That second box, newspapers said, was supposed to include the Ruth ball, a golf ball signed by Bobby Jones, a horseshoe, a radio set, a wedding ring, a cocktail shaker, a piece of talking picture film and predictions of the future written by prominent Americans. Among those invited to offer predictions, The Herald Tribune said, were President Calvin Coolidge, who had left office the year before, as well as Henry Ford, Florenz Ziegfeld and Ruth.

That collection, said Nick Yablon, a cultural historian and professor at the University of Iowa, was effectively a time capsule, although the term was not formally used until 1938.

The tradition of placing objects into cornerstones dates to the Mesopotamians, who tucked gems and messages to the future into building foundations, according to Knute Berger, a founder of the International Time Capsule Society.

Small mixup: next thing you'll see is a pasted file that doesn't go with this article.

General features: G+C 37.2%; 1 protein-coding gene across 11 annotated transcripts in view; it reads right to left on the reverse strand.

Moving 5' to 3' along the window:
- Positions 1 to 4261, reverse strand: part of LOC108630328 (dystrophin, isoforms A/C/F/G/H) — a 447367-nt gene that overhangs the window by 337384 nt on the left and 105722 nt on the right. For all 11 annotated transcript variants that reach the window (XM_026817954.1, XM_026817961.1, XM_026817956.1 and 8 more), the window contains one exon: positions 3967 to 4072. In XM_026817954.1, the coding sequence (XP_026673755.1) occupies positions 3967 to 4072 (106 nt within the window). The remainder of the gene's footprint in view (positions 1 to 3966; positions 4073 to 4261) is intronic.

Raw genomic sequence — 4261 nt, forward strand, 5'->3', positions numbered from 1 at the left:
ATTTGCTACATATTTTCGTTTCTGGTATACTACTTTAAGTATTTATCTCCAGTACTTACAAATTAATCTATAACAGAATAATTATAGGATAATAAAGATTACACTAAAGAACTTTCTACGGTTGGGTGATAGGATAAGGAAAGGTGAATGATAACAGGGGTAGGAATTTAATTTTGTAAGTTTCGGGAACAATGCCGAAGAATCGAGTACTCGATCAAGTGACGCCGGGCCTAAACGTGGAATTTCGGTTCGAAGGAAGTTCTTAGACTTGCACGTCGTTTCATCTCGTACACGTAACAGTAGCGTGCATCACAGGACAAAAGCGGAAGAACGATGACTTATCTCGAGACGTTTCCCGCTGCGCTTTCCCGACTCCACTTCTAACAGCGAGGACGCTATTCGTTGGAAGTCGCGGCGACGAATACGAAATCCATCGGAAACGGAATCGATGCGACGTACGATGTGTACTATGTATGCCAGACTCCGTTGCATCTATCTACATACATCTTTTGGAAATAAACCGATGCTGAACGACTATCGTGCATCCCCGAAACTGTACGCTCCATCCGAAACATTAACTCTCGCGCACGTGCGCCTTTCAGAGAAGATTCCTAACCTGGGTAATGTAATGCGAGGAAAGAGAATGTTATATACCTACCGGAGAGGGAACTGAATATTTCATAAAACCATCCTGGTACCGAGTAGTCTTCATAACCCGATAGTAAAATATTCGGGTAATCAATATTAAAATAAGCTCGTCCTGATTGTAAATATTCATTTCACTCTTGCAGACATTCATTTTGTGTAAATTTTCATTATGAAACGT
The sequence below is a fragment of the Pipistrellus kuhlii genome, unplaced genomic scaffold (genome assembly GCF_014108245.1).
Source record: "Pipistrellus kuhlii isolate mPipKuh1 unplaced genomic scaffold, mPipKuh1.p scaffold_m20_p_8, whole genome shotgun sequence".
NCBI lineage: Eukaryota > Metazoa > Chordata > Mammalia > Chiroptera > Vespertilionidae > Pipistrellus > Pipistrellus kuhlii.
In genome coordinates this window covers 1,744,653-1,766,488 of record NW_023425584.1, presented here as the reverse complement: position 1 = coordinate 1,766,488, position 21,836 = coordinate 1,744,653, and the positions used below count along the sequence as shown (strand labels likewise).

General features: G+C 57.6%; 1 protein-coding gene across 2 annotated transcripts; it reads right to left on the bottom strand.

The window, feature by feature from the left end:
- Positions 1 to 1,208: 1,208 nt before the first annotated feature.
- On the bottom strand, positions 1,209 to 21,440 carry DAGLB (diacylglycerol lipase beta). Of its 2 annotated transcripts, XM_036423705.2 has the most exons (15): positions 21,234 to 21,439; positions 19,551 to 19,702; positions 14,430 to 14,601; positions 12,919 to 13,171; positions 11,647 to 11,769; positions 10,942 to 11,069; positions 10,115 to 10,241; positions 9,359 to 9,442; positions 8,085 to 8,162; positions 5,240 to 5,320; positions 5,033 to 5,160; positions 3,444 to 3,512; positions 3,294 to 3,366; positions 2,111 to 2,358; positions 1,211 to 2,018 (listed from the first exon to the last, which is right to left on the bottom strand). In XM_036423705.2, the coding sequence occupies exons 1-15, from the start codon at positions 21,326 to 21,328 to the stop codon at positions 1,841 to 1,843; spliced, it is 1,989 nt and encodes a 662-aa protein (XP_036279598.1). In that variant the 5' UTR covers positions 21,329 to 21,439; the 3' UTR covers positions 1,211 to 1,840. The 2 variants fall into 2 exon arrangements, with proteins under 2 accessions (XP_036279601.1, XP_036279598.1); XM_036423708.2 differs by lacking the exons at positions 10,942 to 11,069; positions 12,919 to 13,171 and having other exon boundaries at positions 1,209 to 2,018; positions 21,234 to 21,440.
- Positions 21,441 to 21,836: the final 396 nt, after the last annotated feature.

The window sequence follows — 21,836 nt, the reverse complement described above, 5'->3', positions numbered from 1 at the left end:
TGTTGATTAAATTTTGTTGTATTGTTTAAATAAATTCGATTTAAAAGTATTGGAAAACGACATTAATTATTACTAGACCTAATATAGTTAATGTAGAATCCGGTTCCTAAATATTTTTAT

But never, Berger said, had he heard of a cornerstone containing an artifact “as Holy Grail-ish” as a baseball autographed by Ruth.

If the ball is there and well preserved, it could be the most valuable single-signed baseball ever — worth as much as $500,000 at auction, said Leila Dunbar, an appraiser of sports memorabilia, and Mike Heffner, the president of, a sports memorabilia auction house.

The highest price on record is $388,375, for the 2012 sale of another ball signed by Ruth, according to the website of Professional Sports Authenticator, a memorabilia authentication service.